We hope that everyone had a fun filled and safe 4th of July holiday. When you last heard from us we were enjoying the sights and sounds of the Tall Ships in Beaufort, NC. As usual I was checking the weather charts and saw that we needed to get underway as a cold front was forecast to sweep through the area later in the week and we needed to make the final push to Deltaville, VA before it arrived. So on Monday we got underway.
One would think that departing the docks are Beaufort wouldn't be a trying event, but it was. Every yahoo with a boat decided that it was a good time to take to the waters with a cooler of beer. We were surrounded by large Hatteras power boats and had a very limited view of oncoming traffic. Due to a strong current carrying BlueJacket towards the power boats, I had to back the boat out of the slip, go past the Hatterases (without being swept by the current into them) and then into the oncoming stream of traffic. Luckily there was a Boat-US tow boat stationed at the marina which played traffic cop and I was able to back out without any issues. It's about three miles to the open ocean and I've never seen more boats plying the waters with many of them not paying attention or flying through sending up large wakes which rocked and rolled and almost swamped some smaller boats. It was a mess and I was very glad to hit the open ocean.
The trip from Beaufort to Deltaville was about 260 miles and it appeared that we would be able to sail most of the way as we had beautiful winds from the SW. Once you clear the channel to Beaufort you have to head almost 17 miles to the SE to clear the Cape Lookout shoals. I love the name "Cape Lookout." I don't know if it was a lookout point or you have to look out for them. You certainly have to do the later as it's very shallow! Once we cleared the Cape Lookout shoals we turned NE towards Cape Hatteras and the Diamond shoals which are about 70 miles away. It was a wonderful down wind sail until the winds clocked to dead behind us. I hate that point of sail as you're always in danger of doing an accidental jibe (when the boom swings uncontrolled from one side to the other) due to the boat getting pushed around by the following seas. Luckily we only had these winds during the last few hours of that part of the course and when we cleared the Diamond shoals we turned to the N and had a great wind angle and the cape blocked the seas. Great sailing! We sailed towards the Chesapeake until mid-afternoon on Tuesday when the winds died and we started the motor. The skies were looking ominous so we dropped the sails.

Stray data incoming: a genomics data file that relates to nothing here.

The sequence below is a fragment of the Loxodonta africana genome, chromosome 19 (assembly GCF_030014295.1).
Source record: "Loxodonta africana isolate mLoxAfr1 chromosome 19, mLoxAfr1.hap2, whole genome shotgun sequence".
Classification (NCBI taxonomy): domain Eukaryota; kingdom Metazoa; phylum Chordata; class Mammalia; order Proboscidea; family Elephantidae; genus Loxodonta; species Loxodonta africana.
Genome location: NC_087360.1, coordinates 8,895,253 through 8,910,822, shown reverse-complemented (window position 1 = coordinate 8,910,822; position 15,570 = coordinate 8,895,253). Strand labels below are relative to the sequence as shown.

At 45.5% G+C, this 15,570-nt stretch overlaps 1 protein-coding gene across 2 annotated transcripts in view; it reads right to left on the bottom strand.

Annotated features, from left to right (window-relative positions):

A large thunderhead formed in front us and we were carefully watching it on radar. We could see it blossom and a line of thundershowers about 8 miles long stretched before the boat. Based upon its track we decided to just stop and let it pass in front of us. That was a good plan until another thunderhead formed along side and started bearing down on us. I threw the boat in gear and tried to get out of its way, but there was no way that we could make it. We could see the water turn white as a wall of wind descended on BlueJacket. Within moments the winds went from nothing to 60 kts (70 MPH) and the boat was heeled over at 15-20 degrees. Almost immediately we had 5' high steep waves bashing the side of the boat. I turned to the NE to minimize the effects of the wind and waves while still trying to get out of the storm. Then the torrential cold rains came and visibility went to zero. We had 50-60 kt winds for 10 minutes and then it finally dropped into the 30s. It took over half an hour to get out of the storm and I was very happy to see light colored skies. We made it through without damage.
We were near the coastline so we were able to pick up a local TV forecast which showed that there were three lines of thunderstorms. We got caught in the first one and it appeared that the second would scoot behind us, but we were in the way of the third which would arrive later that night. I called the Little Creek Marina and arranged to stay at their fuel dock for the evening.
At about 9:30 PM we headed into channel for Little Creek. There are multiple marinas as well as a good sized Navy base in Little Creek and there are lots of flashing navigation lights. Believe me, it's confusing and stressful trying to figure out where you turn and how things are laid out in dark. We even had a Navy security boat shadowing us to make sure that we didn't go the wrong way. By 9:45 we were tied up at the fuel dock, had popped open a bottle of wine and had dinner while watching local fireworks in the distance while lightening crackled through the sky.
The fuel dock open at 7 AM the next day and we had to be on the way by then. Deltaville was about 35 miles away and we had a glorious sail there. I picked Deltaville based upon feedback that I had received on a cruising news group and their suggestions were good. We ended up at Dozier's Regatta Point Marina which is a very new marina (parts still under construction) at Stingray Point. The marina is owned by Jack Dozier who produces the Waterway Guide and the Waterway Guide cruising magazine. Clearly he knows a lot about what cruisers want as its very well appointed with cruiser friendly accoutrements. There are lots of marine vendors here and I suspect that we'll get to know a lot of them. All of the external canvas needs to be replaced after 6+ years in the Caribbean sun and we're going to have the interior salon redone as the fabric is piling.
I hope that you've enjoyed the trip reports from this season and I hope that I didn't overwhelm you with them. We'll spend the next week getting the boat ready for storage and then we're flying home on the 12th. You'll probably get a few more in September when we return to cruise the Chesapeake and head up to Anapolis and DC. Anyhow, have a great summer!
-- Geoff & Sue
Log ID: 883
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